Bookworm

I inadvertently flinched as the resounding echo of the doorbell pierced the quiet and snapped me out of my happy land of fiction quite rudely. Sighing, I rolled off the couch placing my bookmarked novel on the coffee table and dragged myself to the door.


The ringing persisted and I was soon standing at the door panting from running through the halls of our large house and very annoyed at whoever had the nerve to interrupt my careful inspection of Homer’s Iliad and make me burn off my lunch.


“What?” I snapped as I swung open the mahogany wood door.


All my anger suddenly withered into something on the verge of fear at the sight of the two large, burly men in black suits standing on the wood-paneled porch. They looked like FBI agents or the Secret Service dudes or, God forbid, the Mafia. Their shaded glasses, professional looking headsets, deeply furrowed scowls and the black tinted SUV parked in the long driveway enforced that conclusion.


“Ma’am?”


I realized I had been gawking this whole time and struggled to hold my composure. “Uh, y-yes?”


The FBI/Secret Service/Mafia guy to my right dug into the front pocket of his jacket and flicked a shiny gold badge in my still shocked face. “Detective P. Cloorsworth and Detective J. Lywiss, Federal Bureau of Investigation.” Phew, no illegal Italian assassins. I really shouldn’t let my imagination and reading make me go crazy. Wait, FBI? “Is Mr. Caluya home?”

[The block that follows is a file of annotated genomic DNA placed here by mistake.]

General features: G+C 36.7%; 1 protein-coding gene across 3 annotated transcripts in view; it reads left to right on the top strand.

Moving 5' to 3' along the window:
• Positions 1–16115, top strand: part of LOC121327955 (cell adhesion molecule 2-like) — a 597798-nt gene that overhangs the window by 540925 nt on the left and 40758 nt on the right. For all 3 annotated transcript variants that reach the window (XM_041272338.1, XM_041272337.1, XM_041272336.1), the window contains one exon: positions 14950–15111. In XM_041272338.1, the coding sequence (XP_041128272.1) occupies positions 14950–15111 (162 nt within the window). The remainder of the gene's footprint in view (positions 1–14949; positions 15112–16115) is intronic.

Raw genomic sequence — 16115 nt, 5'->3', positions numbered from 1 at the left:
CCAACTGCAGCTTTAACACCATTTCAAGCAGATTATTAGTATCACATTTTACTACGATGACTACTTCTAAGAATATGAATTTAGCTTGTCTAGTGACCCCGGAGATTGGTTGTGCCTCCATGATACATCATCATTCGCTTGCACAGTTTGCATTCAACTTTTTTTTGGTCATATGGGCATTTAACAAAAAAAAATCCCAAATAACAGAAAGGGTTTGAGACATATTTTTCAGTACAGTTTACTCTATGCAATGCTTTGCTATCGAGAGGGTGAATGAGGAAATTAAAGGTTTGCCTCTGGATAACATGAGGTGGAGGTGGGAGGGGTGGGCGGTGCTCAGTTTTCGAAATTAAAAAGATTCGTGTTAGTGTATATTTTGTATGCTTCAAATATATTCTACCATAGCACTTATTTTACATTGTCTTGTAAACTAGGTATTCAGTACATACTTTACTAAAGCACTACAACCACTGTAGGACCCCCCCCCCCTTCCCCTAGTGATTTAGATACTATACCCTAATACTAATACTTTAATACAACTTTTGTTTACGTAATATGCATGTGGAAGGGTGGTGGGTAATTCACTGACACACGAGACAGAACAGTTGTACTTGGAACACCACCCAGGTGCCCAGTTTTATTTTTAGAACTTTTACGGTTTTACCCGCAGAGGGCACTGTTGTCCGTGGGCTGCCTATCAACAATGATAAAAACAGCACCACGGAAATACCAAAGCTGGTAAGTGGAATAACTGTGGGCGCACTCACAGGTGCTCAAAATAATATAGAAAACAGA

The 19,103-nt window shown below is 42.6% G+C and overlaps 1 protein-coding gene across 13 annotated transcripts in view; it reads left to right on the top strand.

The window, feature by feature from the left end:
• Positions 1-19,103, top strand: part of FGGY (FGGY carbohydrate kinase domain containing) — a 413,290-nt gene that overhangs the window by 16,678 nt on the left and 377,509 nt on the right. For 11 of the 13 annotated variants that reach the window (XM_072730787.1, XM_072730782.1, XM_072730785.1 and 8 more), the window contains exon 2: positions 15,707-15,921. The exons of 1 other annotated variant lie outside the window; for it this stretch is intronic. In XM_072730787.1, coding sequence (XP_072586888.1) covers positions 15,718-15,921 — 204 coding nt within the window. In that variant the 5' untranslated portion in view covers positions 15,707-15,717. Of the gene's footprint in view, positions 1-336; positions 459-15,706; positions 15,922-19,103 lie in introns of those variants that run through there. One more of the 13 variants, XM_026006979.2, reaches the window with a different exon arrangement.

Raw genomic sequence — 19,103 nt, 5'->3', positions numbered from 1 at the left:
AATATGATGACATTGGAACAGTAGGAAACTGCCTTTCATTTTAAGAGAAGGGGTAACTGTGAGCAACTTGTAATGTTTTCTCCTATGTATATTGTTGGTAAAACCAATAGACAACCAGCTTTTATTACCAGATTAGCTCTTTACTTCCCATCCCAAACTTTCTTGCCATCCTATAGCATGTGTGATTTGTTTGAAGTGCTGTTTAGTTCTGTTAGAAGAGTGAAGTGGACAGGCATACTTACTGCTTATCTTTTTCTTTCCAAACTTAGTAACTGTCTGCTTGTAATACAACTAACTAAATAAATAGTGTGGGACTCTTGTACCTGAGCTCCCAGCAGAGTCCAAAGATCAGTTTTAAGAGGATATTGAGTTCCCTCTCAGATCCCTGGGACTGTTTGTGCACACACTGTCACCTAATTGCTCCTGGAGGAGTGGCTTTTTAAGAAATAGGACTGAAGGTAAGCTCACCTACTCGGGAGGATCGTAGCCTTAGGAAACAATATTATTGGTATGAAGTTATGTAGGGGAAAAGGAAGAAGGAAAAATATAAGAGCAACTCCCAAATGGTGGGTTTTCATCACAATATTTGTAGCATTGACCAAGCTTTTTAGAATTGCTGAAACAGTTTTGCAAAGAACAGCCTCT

“Um, no.” Gee, way to be intelligent, Kira.


The Lywiss guy glanced at Detective Cloorsworth as he pocketed his badge then turned to me. “Well, do you have any idea when he’ll be available?”


“He’s out of town until Tuesday,” I managed.


Lywiss slid his gasses to his nose to look at me above the rim. I felt like a small child. “Are you home alone?”


Detective Lywiss was not as tall and hard-built as Detective Cloorsworth but something about the way he stood and scrutinized me with his penetrating black gaze gave me goosebumps. I knew I probably shouldn’t be frightened out of my pants———after all, they did work for the government, right?———he had every right to ask if my fourteen-year-old self was in the care of a legible grown-up. I was also not one to judge, but I just couldn’t shake off the triple-dose of uneasiness he made me feel.


I gulped. “No, sir, my nanny, Elizabeth Troisi, is working in the garden.”


Lywiss pursed his lips and nodded once.


What’s up with that?


After jotting down some notes on a piece of notepad he magically produced from who knows where, Detective Cloorsworth handed me a business card and addressed me. ”When your dad comes home, tell him to give me a call. We have some catching up to do.”


I nodded, smiling meekly as they departed.


When the soft purr of the SUV’s engine died away I slid my back against the bolted front door, laid my head in my hands and tried to digest this disturbing visit.





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